No, but some genetically modified soybean seeds require fewer pesticides. Those usually require greater inputs of water than traditional soybean seeds.
Crops never REQUIRE pesticides to grow. Pesticides fall into three major categories: insecticides (chemicals that kill insects), herbicides (chemicals that kill weeds), and fungicides (chemicals that kill fungal infections). If a crop is grown somewhere it is not attacked by insects, or fungus, and not crowded out by weeds, there’s no benefit to spraying any pesticides.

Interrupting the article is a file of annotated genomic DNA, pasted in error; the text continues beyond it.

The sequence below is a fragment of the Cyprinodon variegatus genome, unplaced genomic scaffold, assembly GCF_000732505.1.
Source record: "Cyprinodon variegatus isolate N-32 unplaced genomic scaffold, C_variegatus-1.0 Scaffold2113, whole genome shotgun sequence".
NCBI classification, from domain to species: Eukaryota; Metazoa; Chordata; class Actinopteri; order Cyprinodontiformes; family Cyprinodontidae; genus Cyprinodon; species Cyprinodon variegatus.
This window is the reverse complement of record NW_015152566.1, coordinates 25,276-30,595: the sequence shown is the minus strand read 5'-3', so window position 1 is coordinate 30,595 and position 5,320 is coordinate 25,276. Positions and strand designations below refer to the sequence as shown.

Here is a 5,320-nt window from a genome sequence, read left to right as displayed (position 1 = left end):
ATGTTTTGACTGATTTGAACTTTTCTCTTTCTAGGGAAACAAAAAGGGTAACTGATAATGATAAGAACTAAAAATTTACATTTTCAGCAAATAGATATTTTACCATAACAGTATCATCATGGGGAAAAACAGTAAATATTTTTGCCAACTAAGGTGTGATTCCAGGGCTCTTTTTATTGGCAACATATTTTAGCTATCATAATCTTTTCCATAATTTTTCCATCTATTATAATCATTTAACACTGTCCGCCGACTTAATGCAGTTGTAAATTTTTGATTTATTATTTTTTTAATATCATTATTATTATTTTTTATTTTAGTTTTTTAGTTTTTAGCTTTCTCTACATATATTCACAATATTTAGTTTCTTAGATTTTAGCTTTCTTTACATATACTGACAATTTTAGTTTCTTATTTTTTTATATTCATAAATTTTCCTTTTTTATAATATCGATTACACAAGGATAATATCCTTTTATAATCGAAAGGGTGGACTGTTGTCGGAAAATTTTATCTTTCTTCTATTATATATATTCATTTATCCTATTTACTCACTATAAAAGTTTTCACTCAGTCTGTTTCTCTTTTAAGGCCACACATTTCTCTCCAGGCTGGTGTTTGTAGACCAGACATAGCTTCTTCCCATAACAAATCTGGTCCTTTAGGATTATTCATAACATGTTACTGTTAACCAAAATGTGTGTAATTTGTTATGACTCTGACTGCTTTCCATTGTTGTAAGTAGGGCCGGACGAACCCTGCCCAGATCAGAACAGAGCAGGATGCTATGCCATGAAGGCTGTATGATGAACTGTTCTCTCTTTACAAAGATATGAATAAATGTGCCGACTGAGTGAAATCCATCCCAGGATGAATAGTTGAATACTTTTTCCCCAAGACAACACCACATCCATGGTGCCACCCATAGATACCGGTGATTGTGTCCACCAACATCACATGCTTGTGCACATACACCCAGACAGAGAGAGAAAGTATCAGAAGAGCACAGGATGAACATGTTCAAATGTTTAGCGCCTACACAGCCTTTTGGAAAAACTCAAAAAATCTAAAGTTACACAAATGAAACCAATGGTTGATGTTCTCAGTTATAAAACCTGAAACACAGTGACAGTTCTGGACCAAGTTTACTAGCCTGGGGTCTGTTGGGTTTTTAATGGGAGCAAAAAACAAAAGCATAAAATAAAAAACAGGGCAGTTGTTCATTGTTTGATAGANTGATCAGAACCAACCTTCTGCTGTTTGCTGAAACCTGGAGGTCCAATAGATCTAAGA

Many modern breeds of soybeans are engineered to survive herbicides (weed killers) that are deadly to other plants, but that break down faster in the environment and are less toxic to animals than the herbicides used for older soybean breeds. The end result is the soybeans are sprayed with more (less toxic) herbicide.
The amount of herbicides in midwestern rivers (where most of America’s corn an soybeans are grown) have actually dropped since 1996. [citation 1]
To the best of my knowledge, genetically modified soybeans do NOT require more water than comparable kinds of soybeans that are not genetically engineered.
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